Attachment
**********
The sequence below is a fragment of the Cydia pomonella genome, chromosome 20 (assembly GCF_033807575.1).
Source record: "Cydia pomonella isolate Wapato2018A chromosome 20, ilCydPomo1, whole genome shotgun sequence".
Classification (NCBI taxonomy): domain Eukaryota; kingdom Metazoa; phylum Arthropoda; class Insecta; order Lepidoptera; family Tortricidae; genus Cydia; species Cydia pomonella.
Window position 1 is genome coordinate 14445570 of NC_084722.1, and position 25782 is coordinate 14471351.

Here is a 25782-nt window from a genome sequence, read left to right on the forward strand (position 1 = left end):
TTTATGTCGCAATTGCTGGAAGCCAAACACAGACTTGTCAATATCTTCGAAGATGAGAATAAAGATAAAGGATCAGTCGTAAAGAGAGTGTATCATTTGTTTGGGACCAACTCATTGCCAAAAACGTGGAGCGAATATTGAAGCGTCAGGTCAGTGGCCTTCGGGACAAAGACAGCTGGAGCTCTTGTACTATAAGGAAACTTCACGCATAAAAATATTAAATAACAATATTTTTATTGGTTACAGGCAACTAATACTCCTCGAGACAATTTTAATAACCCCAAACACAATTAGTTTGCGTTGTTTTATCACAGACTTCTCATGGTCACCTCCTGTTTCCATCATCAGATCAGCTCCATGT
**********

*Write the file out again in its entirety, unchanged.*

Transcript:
The sequence below is a fragment of the Cydia pomonella genome, chromosome 20 (assembly GCF_033807575.1).
Source record: "Cydia pomonella isolate Wapato2018A chromosome 20, ilCydPomo1, whole genome shotgun sequence".
Classification (NCBI taxonomy): domain Eukaryota; kingdom Metazoa; phylum Arthropoda; class Insecta; order Lepidoptera; family Tortricidae; genus Cydia; species Cydia pomonella.
Window position 1 is genome coordinate 14445570 of NC_084722.1, and position 25782 is coordinate 14471351.

Here is a 25782-nt window from a genome sequence, read left to right on the forward strand (position 1 = left end):
TTTATGTCGCAATTGCTGGAAGCCAAACACAGACTTGTCAATATCTTCGAAGATGAGAATAAAGATAAAGGATCAGTCGTAAAGAGAGTGTATCATTTGTTTGGGACCAACTCATTGCCAAAAACGTGGAGCGAATATTGAAGCGTCAGGTCAGTGGCCTTCGGGACAAAGACAGCTGGAGCTCTTGTACTATAAGGAAACTTCACGCATAAAAATATTAAATAACAATATTTTTATTGGTTACAGGCAACTAATACTCCTCGAGACAATTTTAATAACCCCAAACACAATTAGTTTGCGTTGTTTTATCACAGACTTCTCATGGTCACCTCCTGTTTCCATCATCAGATCAGCTCCATGT